Sunday, August 19, 2012

Elsewhere In The Multiverse Part Three: Meet Tommy Hancock

Far too often, the phrase 'years in the making' is used in a reflexive way.

Not when it comes to Tommy Hancock's Yesteryear. This is a book that Tommy started working on way back in his fandom days, posting nascent version of his epic super-hero story/conspiracy thriller on his website to little fanfare. Now that he's the head man of Pro Se Press, one of the leading lights in the New Pulp movement, he's managed to perfect this story of a young man who may hold the secrets of the super-heroic world and put it out into the world. And it's not hard to see why it took so long, as Yesteryear is an essential work for fans interested in super-hero prose fiction, as he's managed to fabricate an entire history for a world where the presence of super-heros and villains threaten to warp the very fabric of morality.

Of course, being a busy man, Tommy Hancock's done a whole lot more. He's spearheaded the Pulp Obscura imprint, where modern writers are invited to revive little known characters from the golden age of pulps. And he's also one of the masterminds behind The Sovereign City Project, a shared universe revolving around a fictitious city and the heroes that operate within.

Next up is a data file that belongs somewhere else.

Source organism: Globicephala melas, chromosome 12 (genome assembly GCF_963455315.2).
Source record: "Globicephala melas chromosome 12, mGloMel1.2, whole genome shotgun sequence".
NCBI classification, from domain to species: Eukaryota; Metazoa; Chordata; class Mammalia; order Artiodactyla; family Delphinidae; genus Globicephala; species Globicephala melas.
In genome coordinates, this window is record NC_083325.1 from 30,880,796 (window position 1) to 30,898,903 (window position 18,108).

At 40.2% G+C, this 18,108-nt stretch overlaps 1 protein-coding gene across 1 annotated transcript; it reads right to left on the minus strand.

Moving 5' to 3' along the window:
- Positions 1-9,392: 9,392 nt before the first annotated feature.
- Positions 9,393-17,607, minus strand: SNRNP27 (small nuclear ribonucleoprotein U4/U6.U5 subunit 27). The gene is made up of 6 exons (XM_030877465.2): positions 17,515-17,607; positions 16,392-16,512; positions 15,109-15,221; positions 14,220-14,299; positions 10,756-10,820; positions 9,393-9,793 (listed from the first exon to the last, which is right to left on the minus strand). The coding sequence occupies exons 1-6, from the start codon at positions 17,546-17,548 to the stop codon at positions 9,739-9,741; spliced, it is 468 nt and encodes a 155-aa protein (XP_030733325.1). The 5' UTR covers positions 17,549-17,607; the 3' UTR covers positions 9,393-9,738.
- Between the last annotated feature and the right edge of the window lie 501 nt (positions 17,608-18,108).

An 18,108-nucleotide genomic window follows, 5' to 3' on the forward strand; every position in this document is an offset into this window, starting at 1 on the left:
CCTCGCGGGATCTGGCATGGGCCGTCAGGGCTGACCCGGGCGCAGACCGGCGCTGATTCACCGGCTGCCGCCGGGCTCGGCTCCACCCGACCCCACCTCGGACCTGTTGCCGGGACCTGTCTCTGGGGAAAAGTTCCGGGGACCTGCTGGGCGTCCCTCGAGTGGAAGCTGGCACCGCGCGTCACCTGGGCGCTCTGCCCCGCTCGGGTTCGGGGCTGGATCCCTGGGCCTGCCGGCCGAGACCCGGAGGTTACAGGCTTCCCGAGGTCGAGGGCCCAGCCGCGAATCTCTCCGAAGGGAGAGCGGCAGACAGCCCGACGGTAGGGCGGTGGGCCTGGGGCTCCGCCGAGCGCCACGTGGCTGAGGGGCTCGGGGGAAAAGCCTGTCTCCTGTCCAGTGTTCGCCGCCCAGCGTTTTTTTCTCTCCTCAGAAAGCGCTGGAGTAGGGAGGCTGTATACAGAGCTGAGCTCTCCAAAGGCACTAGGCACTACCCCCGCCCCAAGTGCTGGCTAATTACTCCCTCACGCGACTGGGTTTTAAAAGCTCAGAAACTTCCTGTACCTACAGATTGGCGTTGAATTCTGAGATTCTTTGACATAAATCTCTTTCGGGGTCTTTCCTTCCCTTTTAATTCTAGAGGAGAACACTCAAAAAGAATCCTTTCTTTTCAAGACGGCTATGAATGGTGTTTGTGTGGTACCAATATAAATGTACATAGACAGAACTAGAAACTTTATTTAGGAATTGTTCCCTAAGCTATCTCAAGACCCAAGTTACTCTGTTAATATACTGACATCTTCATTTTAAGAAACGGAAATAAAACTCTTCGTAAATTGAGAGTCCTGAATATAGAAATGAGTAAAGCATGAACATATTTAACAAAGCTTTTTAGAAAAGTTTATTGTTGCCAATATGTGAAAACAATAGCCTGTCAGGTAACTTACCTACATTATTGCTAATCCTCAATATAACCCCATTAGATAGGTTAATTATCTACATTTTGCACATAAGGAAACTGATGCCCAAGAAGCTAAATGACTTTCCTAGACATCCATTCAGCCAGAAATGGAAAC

(And if things go well, The Nocturne Travel Agency will soon offer trips to Sovereign City....but you'll learn more about that in the coming months).

So let's learn more about the man who knows where all the paranormal bodies are...Tommy Hancock!

Tommy, thanks for visiting The Agency.

You've worked on Yesteryear for....well, years. How did this novel develop in your head?

Very paradoxically actually. In a lot of ways it swirled out a whole lot of chaotic images, snippets of stories, and general plot lines. But, and here's where the paradox comes in, it also arose out of one simple goal, something a lot of fanpeople have before they grow (I almost said mature, but then again, not sure if I've done that) up and become creators themselves. And that goal was to create my own take on the era of characters I absolutely adored. The Golden Age. And at the time I came up with this initially, the only concept that had really explored the effects of the Golden Age on the modern Era of comics was Roy Thomas' Infinity Inc. So I theorized...what if I went a step further...what it there were heroes....what if there was consistency and even growth of that population over decades..... Using that concept, it became obvious that, unlike the Golden Age of Comics, I couldn't start with spandex and capes. I had to go back a bit farther...The roots of this complex universe had to be in Pulps.